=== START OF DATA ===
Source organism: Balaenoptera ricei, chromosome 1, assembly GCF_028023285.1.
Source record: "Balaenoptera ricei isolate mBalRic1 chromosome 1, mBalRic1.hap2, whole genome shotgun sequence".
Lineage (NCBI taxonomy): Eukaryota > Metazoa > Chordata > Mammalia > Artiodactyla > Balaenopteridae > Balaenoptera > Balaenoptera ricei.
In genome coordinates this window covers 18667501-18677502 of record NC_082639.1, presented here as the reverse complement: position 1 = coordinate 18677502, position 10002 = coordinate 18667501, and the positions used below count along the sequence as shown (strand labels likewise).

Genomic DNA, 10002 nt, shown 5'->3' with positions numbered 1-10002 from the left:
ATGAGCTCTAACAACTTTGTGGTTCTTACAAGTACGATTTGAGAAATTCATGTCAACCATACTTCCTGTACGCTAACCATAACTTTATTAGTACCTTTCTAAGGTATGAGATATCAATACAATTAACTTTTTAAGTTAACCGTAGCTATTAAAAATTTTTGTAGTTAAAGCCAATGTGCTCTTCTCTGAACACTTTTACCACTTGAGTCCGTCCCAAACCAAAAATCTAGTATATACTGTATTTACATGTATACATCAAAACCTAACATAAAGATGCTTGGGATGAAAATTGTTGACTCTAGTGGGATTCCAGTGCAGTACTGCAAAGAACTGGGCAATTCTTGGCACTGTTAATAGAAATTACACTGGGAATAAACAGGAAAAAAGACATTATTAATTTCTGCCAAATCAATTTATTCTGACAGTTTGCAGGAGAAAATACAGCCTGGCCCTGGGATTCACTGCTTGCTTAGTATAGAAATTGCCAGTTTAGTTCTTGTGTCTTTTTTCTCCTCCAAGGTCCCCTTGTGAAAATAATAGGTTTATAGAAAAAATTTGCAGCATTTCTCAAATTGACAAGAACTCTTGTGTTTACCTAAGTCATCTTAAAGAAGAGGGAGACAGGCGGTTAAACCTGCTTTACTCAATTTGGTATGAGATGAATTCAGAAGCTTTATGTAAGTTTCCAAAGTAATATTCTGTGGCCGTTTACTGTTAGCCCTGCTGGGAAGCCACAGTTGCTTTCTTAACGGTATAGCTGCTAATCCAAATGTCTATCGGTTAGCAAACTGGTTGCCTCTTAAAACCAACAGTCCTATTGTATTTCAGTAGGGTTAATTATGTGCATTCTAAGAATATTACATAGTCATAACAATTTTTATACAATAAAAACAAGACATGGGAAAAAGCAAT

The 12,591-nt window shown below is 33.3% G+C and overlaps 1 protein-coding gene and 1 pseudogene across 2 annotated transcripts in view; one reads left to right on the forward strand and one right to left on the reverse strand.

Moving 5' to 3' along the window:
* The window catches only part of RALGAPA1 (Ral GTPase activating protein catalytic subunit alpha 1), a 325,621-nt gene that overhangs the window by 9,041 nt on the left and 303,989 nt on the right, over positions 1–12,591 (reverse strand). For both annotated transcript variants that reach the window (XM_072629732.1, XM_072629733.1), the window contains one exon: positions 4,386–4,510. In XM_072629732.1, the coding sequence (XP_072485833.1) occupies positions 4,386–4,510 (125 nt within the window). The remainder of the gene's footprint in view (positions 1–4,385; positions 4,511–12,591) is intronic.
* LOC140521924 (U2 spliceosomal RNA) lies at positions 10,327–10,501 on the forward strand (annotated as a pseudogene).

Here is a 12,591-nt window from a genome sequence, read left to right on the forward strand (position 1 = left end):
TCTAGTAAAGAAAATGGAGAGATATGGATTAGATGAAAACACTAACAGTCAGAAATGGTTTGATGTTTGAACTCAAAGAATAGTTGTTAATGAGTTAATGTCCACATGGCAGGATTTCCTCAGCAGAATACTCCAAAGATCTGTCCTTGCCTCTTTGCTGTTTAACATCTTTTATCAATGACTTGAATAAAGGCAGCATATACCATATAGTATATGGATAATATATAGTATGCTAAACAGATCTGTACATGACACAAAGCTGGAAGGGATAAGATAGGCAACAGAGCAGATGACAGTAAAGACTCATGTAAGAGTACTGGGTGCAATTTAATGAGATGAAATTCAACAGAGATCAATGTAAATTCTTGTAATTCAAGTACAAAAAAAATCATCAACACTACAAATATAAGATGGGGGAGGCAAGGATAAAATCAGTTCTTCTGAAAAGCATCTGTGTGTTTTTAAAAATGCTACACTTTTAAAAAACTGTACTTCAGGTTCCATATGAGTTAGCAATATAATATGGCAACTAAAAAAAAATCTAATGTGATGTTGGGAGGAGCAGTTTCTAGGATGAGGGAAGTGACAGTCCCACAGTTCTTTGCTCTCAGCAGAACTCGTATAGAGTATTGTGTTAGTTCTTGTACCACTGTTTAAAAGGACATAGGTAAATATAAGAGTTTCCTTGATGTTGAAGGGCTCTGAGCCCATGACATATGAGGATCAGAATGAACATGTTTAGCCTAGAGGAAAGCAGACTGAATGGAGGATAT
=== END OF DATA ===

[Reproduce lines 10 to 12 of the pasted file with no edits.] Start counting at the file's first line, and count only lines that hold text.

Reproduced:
* LOC140521924 (U2 spliceosomal RNA) lies at positions 10,327–10,501 on the forward strand (annotated as a pseudogene).

Here is a 12,591-nt window from a genome sequence, read left to right on the forward strand (position 1 = left end):
TCTAGTAAAGAAAATGGAGAGATATGGATTAGATGAAAACACTAACAGTCAGAAATGGTTTGATGTTTGAACTCAAAGAATAGTTGTTAATGAGTTAATGTCCACATGGCAGGATTTCCTCAGCAGAATACTCCAAAGATCTGTCCTTGCCTCTTTGCTGTTTAACATCTTTTATCAATGACTTGAATAAAGGCAGCATATACCATATAGTATATGGATAATATATAGTATGCTAAACAGATCTGTACATGACACAAAGCTGGAAGGGATAAGATAGGCAACAGAGCAGATGACAGTAAAGACTCATGTAAGAGTACTGGGTGCAATTTAATGAGATGAAATTCAACAGAGATCAATGTAAATTCTTGTAATTCAAGTACAAAAAAAATCATCAACACTACAAATATAAGATGGGGGAGGCAAGGATAAAATCAGTTCTTCTGAAAAGCATCTGTGTGTTTTTAAAAATGCTACACTTTTAAAAAACTGTACTTCAGGTTCCATATGAGTTAGCAATATAATATGGCAACTAAAAAAAAATCTAATGTGATGTTGGGAGGAGCAGTTTCTAGGATGAGGGAAGTGACAGTCCCACAGTTCTTTGCTCTCAGCAGAACTCGTATAGAGTATTGTGTTAGTTCTTGTACCACTGTTTAAAAGGACATAGGTAAATATAAGAGTTTCCTTGATGTTGAAGGGCTCTGAGCCCATGACATATGAGGATCAGAATGAACATGTTTAGCCTAGAGGAAAGCAGACTGAATGGAGGATAT